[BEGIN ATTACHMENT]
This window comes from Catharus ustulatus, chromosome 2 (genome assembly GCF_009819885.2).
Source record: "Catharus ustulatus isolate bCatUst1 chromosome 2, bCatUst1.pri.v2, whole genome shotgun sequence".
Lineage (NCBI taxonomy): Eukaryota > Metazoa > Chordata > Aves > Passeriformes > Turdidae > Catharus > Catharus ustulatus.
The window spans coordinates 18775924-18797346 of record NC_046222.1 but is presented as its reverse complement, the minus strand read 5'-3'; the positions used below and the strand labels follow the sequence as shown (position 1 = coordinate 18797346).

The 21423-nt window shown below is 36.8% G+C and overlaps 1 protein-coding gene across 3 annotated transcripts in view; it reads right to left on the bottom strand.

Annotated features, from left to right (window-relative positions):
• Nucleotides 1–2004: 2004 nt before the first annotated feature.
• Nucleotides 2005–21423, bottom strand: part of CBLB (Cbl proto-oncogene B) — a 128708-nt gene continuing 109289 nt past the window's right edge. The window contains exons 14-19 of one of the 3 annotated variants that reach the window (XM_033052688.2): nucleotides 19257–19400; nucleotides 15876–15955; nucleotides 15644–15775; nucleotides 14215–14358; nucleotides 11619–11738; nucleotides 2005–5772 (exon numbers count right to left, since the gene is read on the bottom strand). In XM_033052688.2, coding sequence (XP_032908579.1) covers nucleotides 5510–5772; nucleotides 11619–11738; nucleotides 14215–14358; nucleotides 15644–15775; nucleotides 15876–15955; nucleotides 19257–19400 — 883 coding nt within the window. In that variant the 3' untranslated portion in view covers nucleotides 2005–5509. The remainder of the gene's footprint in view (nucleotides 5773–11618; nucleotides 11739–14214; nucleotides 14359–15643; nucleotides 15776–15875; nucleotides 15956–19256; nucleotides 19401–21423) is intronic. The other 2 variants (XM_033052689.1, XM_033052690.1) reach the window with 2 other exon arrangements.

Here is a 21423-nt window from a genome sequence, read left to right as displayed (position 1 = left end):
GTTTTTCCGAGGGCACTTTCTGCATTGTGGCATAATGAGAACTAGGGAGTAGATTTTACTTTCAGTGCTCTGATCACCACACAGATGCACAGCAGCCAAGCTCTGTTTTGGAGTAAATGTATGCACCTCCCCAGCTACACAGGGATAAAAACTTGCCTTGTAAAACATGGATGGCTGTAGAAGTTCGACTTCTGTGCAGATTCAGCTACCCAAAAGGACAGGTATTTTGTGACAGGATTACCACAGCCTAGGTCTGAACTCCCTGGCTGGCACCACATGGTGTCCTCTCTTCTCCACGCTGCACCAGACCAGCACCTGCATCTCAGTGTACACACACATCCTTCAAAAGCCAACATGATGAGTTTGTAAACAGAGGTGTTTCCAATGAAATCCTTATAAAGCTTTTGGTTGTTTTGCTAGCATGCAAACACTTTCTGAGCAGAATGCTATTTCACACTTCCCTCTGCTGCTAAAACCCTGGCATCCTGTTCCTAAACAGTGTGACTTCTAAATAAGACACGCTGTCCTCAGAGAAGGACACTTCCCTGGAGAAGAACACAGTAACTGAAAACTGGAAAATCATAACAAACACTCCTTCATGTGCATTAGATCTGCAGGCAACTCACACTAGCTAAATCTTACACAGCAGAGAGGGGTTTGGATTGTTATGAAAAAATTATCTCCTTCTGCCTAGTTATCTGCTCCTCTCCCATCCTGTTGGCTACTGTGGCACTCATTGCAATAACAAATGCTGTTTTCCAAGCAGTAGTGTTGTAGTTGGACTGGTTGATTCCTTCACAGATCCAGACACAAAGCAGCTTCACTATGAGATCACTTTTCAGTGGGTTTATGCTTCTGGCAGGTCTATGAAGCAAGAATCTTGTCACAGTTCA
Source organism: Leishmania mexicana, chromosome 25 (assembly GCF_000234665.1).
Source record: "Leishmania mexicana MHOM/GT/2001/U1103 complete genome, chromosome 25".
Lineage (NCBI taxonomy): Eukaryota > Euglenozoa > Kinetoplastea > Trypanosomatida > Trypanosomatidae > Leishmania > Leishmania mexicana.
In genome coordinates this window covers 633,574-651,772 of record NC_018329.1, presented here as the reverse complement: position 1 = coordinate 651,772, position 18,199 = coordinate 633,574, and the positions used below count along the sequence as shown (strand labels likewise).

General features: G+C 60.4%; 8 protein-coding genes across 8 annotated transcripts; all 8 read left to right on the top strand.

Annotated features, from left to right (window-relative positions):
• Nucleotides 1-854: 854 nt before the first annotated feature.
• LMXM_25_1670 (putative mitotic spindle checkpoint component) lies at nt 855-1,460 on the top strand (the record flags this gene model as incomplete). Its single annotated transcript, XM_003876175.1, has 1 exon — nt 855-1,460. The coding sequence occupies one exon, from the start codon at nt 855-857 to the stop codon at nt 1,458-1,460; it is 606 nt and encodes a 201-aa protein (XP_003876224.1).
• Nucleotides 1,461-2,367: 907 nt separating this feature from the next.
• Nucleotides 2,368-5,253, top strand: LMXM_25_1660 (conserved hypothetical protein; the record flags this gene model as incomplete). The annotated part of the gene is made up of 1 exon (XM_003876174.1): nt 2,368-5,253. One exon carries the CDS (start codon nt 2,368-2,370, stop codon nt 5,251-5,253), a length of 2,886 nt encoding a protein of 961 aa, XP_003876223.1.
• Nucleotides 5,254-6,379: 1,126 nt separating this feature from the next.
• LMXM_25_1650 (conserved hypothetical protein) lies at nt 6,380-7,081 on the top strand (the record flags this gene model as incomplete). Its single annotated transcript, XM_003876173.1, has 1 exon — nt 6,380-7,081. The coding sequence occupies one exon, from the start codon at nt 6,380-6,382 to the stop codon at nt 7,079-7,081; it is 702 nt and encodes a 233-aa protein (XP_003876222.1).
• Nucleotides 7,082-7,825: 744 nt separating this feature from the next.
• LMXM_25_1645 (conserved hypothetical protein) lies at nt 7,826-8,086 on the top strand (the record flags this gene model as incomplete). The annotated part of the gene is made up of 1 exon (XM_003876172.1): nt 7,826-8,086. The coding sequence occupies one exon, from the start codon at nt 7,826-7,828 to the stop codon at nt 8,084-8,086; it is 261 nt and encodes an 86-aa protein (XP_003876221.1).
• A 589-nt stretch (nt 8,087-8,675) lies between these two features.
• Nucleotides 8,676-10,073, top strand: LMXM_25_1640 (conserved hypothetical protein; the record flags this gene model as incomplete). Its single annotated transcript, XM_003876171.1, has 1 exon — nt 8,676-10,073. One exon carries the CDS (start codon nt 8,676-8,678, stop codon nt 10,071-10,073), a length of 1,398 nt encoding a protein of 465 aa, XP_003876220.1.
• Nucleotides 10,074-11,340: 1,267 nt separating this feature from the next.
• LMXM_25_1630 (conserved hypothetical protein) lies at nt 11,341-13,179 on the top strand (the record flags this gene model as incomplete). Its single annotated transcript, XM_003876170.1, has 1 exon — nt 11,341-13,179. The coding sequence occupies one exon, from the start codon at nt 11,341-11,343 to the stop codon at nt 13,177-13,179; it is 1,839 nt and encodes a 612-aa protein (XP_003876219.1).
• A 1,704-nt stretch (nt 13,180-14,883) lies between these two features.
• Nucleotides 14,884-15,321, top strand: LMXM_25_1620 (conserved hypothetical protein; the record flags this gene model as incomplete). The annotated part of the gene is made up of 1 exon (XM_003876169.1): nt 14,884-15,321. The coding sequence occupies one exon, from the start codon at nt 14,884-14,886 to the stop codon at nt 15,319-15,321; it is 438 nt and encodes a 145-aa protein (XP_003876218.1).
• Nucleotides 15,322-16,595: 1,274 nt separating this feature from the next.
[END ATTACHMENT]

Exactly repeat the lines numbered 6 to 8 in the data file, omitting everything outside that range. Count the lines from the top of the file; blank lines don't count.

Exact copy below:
Annotated features, from left to right (window-relative positions):
• Nucleotides 1–2004: 2004 nt before the first annotated feature.
• Nucleotides 2005–21423, bottom strand: part of CBLB (Cbl proto-oncogene B) — a 128708-nt gene continuing 109289 nt past the window's right edge. The window contains exons 14-19 of one of the 3 annotated variants that reach the window (XM_033052688.2): nucleotides 19257–19400; nucleotides 15876–15955; nucleotides 15644–15775; nucleotides 14215–14358; nucleotides 11619–11738; nucleotides 2005–5772 (exon numbers count right to left, since the gene is read on the bottom strand). In XM_033052688.2, coding sequence (XP_032908579.1) covers nucleotides 5510–5772; nucleotides 11619–11738; nucleotides 14215–14358; nucleotides 15644–15775; nucleotides 15876–15955; nucleotides 19257–19400 — 883 coding nt within the window. In that variant the 3' untranslated portion in view covers nucleotides 2005–5509. The remainder of the gene's footprint in view (nucleotides 5773–11618; nucleotides 11739–14214; nucleotides 14359–15643; nucleotides 15776–15875; nucleotides 15956–19256; nucleotides 19401–21423) is intronic. The other 2 variants (XM_033052689.1, XM_033052690.1) reach the window with 2 other exon arrangements.